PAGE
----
AMSTERDAM - The Dutch government's financial think-tank has joined the central bank in forecasting a recession in 2013 as a result of waning global trade prospects.
The Central Planning Bureau said Wednesday the Dutch economy would shrink 0.5 per cent, in contrast to its previous forecast of 0.75 per cent growth. Last week the central bank predicted a 0.6 per cent contraction, reversing its previous forecast of a 0.6 per cent expansion.
If the Dutch economy shrinks again in the fourth quarter following the 1.1 per cent quarterly contraction recorded in the third quarter, it will be in recession, officially defined as two straight quarters of negative growth.
Because the recession will likely dent tax revenues and increase welfare payments, both forecasters are predicting that the country's budget deficit will be slightly above the 3 per cent of GDP limit mandated by European rules.
Finance Minister Jeroen Dijsselbloem said Tuesday he was aware of the worsening projections but that he has no plans to alter the budget struck last month.
The new centrist government is bent on austerity via a mix of spending cuts to please Prime Minister Mark Rutte's ruling conservative VVD party, and tax increases for the wealthy, a goal of the other coalition partner, Dijsselbloem's left-leaning Labor Party.
The Dutch economy is regarded as one of the most robust in Europe, with a tradition as a haven for free trade, as well as a centre of engineering expertise. It has a host of international companies and strong transport links such as the Port of Rotterdam and Schiphol Airport in Amsterdam.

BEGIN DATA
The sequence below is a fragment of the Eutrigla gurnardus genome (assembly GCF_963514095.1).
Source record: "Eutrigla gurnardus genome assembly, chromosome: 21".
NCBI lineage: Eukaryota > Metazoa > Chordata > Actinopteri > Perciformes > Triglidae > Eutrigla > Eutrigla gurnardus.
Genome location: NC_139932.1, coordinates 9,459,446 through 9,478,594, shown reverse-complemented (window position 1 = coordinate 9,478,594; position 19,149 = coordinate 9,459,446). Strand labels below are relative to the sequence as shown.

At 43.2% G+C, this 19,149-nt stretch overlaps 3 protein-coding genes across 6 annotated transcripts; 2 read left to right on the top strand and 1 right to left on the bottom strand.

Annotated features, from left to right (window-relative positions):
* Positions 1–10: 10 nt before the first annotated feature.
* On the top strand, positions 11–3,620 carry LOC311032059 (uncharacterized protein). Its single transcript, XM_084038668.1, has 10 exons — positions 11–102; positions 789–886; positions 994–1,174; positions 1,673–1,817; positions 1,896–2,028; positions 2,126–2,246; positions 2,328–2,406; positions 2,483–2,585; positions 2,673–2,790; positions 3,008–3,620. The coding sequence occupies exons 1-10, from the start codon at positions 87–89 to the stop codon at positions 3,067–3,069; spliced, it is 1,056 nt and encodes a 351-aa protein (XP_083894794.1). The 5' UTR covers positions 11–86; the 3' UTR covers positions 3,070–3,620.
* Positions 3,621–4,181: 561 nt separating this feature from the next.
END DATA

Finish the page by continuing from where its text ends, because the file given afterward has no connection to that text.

However, it has seen its fortunes wane recently as trade was hit by the anemic growth across the 17 EU countries that use the euro and an aggressive government cost-cutting program. Attempts to reform the mortgage system have hit house prices and caused dislocation in the construction sector.
Unemployment, currently at 6.25 per cent, is forecast to peak next year at 7 per cent.
Despite its current problems, the Netherlands continues to have a triple A credit rating from the three main agencies, though Standard & Poor's recently put the country on notice that it may suffer a downgrade.
Dijsselbloem, with less than two months on the job as a top government executive, has become a surprise favourite to replace Jean-Claude Juncker as head of the Eurogroup, the body that encompasses the finance ministers of the 17 euro countries.
On Friday, Dijsselbloem said he would consider taking the position if it were offered him, but he downplayed chances — even as he visited Berlin. Germany has insisted Juncker's replacement must come from a triple A-rated country.